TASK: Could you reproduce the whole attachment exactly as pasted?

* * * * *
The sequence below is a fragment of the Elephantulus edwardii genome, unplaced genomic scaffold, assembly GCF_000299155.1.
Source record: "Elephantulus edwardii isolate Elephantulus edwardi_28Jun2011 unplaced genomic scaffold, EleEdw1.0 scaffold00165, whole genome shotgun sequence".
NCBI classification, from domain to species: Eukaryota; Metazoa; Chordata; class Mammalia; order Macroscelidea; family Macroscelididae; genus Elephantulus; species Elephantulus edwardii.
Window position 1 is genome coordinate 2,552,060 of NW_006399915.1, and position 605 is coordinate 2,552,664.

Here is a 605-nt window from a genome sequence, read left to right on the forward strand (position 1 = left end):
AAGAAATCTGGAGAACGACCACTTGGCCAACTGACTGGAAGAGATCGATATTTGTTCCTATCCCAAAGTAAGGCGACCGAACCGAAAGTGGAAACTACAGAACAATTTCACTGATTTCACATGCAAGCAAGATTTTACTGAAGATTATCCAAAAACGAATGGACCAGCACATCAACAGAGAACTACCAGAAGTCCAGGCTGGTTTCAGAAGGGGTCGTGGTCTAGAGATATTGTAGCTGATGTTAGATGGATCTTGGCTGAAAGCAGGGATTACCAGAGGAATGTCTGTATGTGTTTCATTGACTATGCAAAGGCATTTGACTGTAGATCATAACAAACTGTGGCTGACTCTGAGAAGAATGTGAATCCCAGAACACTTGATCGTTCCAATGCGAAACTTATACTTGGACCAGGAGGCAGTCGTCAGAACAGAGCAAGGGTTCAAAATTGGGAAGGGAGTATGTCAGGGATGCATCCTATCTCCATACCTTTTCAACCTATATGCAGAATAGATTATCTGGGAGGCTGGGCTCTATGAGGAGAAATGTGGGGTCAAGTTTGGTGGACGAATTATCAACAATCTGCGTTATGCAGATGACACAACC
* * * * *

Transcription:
The sequence below is a fragment of the Elephantulus edwardii genome, unplaced genomic scaffold, assembly GCF_000299155.1.
Source record: "Elephantulus edwardii isolate Elephantulus edwardi_28Jun2011 unplaced genomic scaffold, EleEdw1.0 scaffold00165, whole genome shotgun sequence".
NCBI classification, from domain to species: Eukaryota; Metazoa; Chordata; class Mammalia; order Macroscelidea; family Macroscelididae; genus Elephantulus; species Elephantulus edwardii.
Window position 1 is genome coordinate 2,552,060 of NW_006399915.1, and position 605 is coordinate 2,552,664.

Here is a 605-nt window from a genome sequence, read left to right on the forward strand (position 1 = left end):
AAGAAATCTGGAGAACGACCACTTGGCCAACTGACTGGAAGAGATCGATATTTGTTCCTATCCCAAAGTAAGGCGACCGAACCGAAAGTGGAAACTACAGAACAATTTCACTGATTTCACATGCAAGCAAGATTTTACTGAAGATTATCCAAAAACGAATGGACCAGCACATCAACAGAGAACTACCAGAAGTCCAGGCTGGTTTCAGAAGGGGTCGTGGTCTAGAGATATTGTAGCTGATGTTAGATGGATCTTGGCTGAAAGCAGGGATTACCAGAGGAATGTCTGTATGTGTTTCATTGACTATGCAAAGGCATTTGACTGTAGATCATAACAAACTGTGGCTGACTCTGAGAAGAATGTGAATCCCAGAACACTTGATCGTTCCAATGCGAAACTTATACTTGGACCAGGAGGCAGTCGTCAGAACAGAGCAAGGGTTCAAAATTGGGAAGGGAGTATGTCAGGGATGCATCCTATCTCCATACCTTTTCAACCTATATGCAGAATAGATTATCTGGGAGGCTGGGCTCTATGAGGAGAAATGTGGGGTCAAGTTTGGTGGACGAATTATCAACAATCTGCGTTATGCAGATGACACAACC